Thursday, November 7, 2013

Dean Milk Co. v. City of Madison, Wisconsin

Dean Milk Co. v. City of Madison, Wisconsin case brief summary
340 U.S. 349 (1951)

Appellant, an Illinois milk distributing corporation, brought suit against appellee, the City of Madison, Wisconsin, seeking to have Madison, Wis., Gen. Ordinances §§ 7.11 and 7.21 (1949), which regulated the sale of milk, declared unconstitutional. The Supreme Court of Wisconsin affirmed the constitutionality of the ordinances. The corporation sought review.

The corporation was denied a license to sell its products within the city based upon the fact that the corporation's pasteurization plants were more than five miles away from the city, as mandated by Madison, Wis., Gen. Ordinances § 7.21 (1949).

  • The Court found that, under the Commerce Clause, §7.21 imposed an undue burden on interstate commerce because the ordinance excluded from distribution in the city wholesale milk produced and pasteurized in an adjoining state.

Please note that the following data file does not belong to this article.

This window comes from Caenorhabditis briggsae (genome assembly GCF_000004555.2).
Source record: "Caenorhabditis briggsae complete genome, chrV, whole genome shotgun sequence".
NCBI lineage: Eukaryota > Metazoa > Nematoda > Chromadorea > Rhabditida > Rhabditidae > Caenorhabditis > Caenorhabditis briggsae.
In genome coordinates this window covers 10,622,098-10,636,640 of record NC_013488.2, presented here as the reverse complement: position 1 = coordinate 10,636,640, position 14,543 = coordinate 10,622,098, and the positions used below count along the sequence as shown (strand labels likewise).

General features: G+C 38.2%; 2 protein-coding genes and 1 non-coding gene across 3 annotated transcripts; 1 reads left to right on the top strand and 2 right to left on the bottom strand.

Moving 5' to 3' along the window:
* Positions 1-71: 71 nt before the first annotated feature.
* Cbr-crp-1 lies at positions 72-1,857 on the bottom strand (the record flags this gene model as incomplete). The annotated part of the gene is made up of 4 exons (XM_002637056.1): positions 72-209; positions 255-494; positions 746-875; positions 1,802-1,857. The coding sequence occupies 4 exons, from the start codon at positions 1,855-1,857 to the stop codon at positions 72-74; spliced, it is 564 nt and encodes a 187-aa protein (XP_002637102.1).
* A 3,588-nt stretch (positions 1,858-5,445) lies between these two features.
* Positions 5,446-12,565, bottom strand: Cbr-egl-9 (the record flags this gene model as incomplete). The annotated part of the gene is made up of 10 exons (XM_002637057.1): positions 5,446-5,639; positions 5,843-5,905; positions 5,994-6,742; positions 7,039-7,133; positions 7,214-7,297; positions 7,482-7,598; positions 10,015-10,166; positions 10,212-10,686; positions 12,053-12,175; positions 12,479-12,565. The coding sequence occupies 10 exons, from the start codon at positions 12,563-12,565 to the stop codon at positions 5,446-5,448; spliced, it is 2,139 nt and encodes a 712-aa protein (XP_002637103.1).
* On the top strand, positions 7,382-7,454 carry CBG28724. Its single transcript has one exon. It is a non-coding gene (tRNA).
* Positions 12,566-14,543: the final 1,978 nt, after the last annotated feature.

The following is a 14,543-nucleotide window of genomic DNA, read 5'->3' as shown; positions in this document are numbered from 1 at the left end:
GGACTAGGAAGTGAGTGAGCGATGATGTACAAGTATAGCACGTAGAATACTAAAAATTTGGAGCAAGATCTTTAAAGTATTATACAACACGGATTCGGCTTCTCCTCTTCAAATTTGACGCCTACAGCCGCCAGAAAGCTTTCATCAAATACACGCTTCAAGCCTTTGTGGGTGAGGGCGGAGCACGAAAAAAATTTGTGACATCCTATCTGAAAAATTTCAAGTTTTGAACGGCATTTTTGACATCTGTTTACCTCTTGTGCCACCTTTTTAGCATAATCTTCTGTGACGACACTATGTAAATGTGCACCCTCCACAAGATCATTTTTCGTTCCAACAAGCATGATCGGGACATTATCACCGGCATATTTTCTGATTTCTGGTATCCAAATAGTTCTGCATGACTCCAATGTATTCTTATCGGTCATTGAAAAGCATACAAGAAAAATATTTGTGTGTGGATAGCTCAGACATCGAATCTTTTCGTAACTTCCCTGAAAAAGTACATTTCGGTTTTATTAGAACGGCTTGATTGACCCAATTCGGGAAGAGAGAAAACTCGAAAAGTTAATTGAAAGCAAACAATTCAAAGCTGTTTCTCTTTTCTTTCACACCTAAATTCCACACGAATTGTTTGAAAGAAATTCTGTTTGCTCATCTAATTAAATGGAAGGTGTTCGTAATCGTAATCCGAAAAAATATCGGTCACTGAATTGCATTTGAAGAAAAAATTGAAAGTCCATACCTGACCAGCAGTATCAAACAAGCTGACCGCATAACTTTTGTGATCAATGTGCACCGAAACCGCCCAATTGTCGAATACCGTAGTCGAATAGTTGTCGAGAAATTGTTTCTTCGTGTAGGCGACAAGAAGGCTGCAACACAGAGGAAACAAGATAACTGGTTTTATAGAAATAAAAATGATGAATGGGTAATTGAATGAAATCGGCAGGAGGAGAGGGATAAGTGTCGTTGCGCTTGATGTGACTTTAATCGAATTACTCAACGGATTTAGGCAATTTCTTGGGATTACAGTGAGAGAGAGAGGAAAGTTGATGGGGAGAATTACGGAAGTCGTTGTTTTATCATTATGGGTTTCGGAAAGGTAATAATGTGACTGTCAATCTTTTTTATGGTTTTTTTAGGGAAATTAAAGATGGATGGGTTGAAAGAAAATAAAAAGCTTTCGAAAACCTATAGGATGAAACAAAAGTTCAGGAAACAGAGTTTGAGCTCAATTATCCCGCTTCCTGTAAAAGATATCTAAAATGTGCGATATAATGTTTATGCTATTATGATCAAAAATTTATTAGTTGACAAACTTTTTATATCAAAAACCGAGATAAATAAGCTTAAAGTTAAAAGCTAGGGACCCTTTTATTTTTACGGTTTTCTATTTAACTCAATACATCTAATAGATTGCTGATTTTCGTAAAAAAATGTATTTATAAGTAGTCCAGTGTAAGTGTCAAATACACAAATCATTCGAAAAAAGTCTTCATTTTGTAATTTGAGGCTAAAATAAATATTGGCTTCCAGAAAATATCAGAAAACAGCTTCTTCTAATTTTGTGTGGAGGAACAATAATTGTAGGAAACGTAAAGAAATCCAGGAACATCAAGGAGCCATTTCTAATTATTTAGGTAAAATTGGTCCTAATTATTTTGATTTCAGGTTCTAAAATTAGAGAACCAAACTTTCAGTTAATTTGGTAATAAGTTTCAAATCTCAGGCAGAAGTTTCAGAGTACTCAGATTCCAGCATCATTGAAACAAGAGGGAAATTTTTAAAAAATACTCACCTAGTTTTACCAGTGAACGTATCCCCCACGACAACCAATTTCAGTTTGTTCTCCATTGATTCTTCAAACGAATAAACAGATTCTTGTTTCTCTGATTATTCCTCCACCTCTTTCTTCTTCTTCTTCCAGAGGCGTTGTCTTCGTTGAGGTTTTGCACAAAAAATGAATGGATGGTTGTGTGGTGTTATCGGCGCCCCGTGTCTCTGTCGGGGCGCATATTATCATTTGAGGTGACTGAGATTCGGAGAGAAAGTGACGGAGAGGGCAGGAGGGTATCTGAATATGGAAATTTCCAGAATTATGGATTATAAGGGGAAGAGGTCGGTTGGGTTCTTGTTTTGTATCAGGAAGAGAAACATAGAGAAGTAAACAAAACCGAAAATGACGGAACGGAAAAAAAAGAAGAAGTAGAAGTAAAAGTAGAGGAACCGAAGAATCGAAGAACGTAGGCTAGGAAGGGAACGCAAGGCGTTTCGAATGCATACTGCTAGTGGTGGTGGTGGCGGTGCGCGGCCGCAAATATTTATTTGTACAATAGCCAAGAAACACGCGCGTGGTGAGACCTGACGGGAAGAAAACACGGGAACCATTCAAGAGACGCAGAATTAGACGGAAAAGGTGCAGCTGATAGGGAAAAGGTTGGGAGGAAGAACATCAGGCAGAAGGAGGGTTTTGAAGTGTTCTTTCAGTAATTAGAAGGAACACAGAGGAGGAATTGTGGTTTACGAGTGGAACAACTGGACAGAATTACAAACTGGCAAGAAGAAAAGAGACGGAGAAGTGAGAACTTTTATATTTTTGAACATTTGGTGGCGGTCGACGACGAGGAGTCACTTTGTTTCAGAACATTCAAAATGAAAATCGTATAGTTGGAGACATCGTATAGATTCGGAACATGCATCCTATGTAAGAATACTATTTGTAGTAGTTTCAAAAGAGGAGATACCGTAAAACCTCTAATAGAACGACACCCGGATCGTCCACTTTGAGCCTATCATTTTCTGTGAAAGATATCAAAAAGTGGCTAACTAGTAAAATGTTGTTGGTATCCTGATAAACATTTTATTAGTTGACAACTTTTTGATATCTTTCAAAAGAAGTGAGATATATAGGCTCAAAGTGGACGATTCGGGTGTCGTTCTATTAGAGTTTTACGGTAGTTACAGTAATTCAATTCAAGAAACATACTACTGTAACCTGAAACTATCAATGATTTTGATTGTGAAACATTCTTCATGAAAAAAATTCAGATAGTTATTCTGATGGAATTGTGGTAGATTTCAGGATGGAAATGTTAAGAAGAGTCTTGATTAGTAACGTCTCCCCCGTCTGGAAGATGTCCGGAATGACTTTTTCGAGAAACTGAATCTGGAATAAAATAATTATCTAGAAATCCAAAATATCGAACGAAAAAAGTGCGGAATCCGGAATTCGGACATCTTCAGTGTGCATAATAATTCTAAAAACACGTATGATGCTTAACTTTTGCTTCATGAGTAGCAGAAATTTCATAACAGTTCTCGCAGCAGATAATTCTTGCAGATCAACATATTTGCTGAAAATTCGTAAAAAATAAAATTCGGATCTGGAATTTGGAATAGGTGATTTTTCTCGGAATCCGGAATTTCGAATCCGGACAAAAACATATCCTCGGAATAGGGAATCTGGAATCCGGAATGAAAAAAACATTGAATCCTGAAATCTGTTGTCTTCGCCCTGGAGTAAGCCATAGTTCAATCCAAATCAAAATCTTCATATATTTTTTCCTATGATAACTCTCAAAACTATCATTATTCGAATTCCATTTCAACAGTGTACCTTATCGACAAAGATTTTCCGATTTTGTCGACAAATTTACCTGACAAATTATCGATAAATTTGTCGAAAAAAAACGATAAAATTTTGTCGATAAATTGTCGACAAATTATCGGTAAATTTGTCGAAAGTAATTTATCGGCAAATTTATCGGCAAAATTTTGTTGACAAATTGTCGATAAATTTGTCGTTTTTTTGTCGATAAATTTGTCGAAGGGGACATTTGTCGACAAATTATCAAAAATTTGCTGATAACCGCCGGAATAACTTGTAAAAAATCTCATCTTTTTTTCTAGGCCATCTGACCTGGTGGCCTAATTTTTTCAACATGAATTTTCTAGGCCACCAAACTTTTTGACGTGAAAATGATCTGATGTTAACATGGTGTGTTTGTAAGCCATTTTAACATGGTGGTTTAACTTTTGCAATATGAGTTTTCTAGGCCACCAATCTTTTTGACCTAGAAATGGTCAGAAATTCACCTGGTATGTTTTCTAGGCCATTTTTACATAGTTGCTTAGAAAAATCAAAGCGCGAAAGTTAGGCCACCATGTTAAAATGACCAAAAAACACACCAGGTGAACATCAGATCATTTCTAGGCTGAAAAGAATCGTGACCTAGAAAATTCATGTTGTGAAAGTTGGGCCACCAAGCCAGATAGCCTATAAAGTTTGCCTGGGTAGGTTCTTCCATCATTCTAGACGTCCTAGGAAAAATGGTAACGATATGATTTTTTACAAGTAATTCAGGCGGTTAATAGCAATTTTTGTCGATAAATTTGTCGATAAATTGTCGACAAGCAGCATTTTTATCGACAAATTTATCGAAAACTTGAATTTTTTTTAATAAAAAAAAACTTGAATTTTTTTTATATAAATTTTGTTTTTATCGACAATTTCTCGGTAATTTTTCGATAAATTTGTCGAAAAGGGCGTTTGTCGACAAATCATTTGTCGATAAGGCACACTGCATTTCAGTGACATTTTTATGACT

• The Court also found that the city had created an economic barrier protecting a major local industry against competition from outside the state, plainly discriminating against interstate commerce. 
  • Furthermore, reasonable and adequate health standard alternatives were available. 
  • Accordingly, the Court held that §7.21 violated the Commerce Clause. 
  • Because the state supreme court had found it unnecessary to pass on the validity of the separate 25-mile inspection limitation in Madison, §7.11, the Court remanded for further proceedings.

The Court reversed the decision of the lower court, vacated the lower court's judgment on the issue of the five-mile provision, and remanded the case for further proceedings with respect to the ordinance containing the 25-mile inspection provision.

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